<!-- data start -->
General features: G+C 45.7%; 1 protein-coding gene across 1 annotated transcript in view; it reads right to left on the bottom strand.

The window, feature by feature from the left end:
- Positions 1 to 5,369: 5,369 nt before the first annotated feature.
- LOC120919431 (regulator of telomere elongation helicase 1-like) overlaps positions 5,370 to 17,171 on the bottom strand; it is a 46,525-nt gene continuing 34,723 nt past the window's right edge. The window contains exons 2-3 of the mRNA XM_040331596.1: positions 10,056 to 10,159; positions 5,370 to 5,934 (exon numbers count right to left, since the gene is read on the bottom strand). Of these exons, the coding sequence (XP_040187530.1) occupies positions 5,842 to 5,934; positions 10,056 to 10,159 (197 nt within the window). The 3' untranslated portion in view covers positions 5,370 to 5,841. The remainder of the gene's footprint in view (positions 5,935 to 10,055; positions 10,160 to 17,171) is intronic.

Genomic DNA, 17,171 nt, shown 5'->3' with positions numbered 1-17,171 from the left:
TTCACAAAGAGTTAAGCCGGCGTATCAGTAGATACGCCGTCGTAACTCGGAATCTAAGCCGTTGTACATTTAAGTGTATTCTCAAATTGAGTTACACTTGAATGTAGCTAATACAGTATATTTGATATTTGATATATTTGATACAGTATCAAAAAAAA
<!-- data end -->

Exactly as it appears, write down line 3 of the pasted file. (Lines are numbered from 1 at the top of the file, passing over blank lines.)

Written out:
- Positions 1 to 5,369: 5,369 nt before the first annotated feature.